However, she was born looking a little different than your average donkey.
Emma is a miniature donkey, which means she is more petite than the average donkey.
She was also plagued with a severe congenital hind limb deformity.
The charming foal arrived at the John Thomas Vaughan Large Animal Teaching Hospital along with her owner, Cece Smith, who is also a technician at the hospital, at just two days old and was prepped for amputation and the placement of a prosthetic leg.
The College of Veterinary Medicine and the Hanger Clinic teamed up to perform the surgery.
Both are hoping Emma will help find answers to prolonging the life of horses and donkeys that have birth defects or are severely injured.
Equine surgeon Dr. Fred Caldwell, an assistant professor in the department of clinical sciences, performed the surgery, and, along with Billy Fletcher of the Hanger Clinic, created a prosthetic limb for Emma’s injured hind leg.
The limb needed to be strong and stable, yet flexible and light.
So, the team went with carbon fiber, Kevlar and fiberglass: the same materials used to create many prostheses made for war veterans and Paralympic athletes, as well as other famous amputee animals.
The Hanger Clinic notably made the prosthetic tail for Winter, the dolphin star of the 2011 film “Dolphin Tale” starring Harry Connick, Jr., Ashley Judd and Morgan Freeman.
“Billy was excited and enthusiastic to assist,” Caldwell said. “Once we amputated the limb, he provided a small footplate to incorporate into the cast to even out the length of her hind limbs so she could bear weight until we could get the surgical site healed.”
Caldwell said he was proud of the way the hospital employees have worked together.
“It has been a group effort on behalf of many caring individuals willing to go to great lengths to save her,” Caldwell said.
The large weight of a horse or a full-size donkey, as well as the relative rarity of congenital defects in equines, makes applying prostheses to large equines an uncommon medical practice.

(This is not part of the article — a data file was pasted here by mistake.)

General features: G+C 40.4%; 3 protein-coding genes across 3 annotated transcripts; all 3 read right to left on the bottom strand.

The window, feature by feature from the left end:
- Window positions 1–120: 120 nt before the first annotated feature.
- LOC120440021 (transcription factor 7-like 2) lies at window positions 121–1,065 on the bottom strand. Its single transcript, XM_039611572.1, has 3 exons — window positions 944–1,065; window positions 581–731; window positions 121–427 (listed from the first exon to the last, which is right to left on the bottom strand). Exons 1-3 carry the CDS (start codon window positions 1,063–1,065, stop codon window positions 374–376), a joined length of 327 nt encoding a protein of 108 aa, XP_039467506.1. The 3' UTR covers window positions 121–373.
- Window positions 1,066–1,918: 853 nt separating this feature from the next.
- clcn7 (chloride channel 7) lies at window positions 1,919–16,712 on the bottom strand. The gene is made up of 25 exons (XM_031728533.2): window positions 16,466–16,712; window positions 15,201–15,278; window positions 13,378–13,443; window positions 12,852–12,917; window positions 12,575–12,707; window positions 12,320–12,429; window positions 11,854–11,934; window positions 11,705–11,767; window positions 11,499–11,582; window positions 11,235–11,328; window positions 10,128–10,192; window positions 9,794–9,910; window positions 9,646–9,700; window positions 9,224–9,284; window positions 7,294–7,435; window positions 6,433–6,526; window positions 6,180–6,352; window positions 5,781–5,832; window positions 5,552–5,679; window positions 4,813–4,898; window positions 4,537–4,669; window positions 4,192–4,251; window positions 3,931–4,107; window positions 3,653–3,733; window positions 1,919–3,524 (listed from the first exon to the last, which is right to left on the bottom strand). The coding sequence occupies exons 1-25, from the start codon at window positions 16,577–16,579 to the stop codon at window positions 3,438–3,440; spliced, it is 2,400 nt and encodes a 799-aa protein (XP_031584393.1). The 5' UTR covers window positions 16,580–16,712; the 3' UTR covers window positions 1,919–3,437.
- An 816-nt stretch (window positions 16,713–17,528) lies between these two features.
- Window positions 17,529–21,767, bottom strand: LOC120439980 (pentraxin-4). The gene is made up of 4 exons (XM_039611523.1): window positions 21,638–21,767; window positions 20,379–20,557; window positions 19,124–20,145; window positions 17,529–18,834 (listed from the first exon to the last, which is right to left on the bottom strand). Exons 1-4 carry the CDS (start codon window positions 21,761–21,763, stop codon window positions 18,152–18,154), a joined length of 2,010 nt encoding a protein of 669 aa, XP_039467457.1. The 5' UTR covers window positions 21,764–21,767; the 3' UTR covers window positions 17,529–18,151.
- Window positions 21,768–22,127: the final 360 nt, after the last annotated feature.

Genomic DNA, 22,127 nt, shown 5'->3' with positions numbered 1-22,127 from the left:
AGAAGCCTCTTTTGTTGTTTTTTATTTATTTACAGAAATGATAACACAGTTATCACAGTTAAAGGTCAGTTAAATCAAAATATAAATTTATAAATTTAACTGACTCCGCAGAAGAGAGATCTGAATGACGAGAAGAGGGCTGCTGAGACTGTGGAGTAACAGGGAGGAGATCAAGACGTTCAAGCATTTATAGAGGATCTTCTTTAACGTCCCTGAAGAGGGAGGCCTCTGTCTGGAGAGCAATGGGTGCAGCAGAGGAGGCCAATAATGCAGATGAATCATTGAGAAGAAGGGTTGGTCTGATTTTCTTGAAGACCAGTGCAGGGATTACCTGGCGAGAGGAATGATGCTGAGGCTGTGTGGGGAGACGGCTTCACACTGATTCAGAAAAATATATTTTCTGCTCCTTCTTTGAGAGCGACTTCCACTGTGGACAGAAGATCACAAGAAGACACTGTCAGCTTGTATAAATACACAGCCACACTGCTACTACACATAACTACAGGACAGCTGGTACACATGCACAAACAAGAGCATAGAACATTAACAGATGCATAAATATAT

Luckily, Emma is only expected to weigh 350 pounds when fully matured.
Caldwell is hopefully she will experience no problems with the leg, and Emma seems to be doing just fine thus far.
“She hasn’t known anything other than the prosthesis,” Caldwell said. “She absolutely loved it from the get-go. It was a very impressive design, and she did very well in it. She is getting stronger. She’s growing and doing wonderfully.”
Fletcher is a clinician who works at the Opelika and Columbus, Ga. Hanger Clinic locations.
He said Emma may go through eight or nine different sizes and types of prosthetics before she is done growing.
“The next step is trying to make sure we keep the prosthesis set up so she’s ambulatory and she can run and play and do things uninhibitedly, but to also keep the area of concern, the surgical site, offloaded so Dr. Caldwell can do his job in keeping her completely healed,” Fletcher said. “As time goes by, we’ll continue to provide a prosthesis that’s going to allow for growth. We want to provide her with full range of motion, but also give her the ability to use full strength. I think she’s got that in her current set-up. So, the big thing now is keeping everything offloaded so she heals completely."
Fletcher also said he and his collaborators will continue to increase the size of Emma’s prosthesis as she grows.
“Obviously, we don’t plan these kinds of things, but it’s a great opportunity to learn when something like this comes up,” Caldwell said.
This was the first procedure of its kind at Auburn, according to Caldwell.
“Every opportunity [when] we have with a case like this, I think we get a little closer to being able to consider this [as] a viable option,” Caldwell said, in reference to the impact of this case on future horse injuries. “It’s been very educational for me as an equine surgeon.”
Caldwell also said he believes there is still a long way to go before it can become a routine surgery, “but for a prosthetic limb to be an option in horses is something that’s pretty exciting.”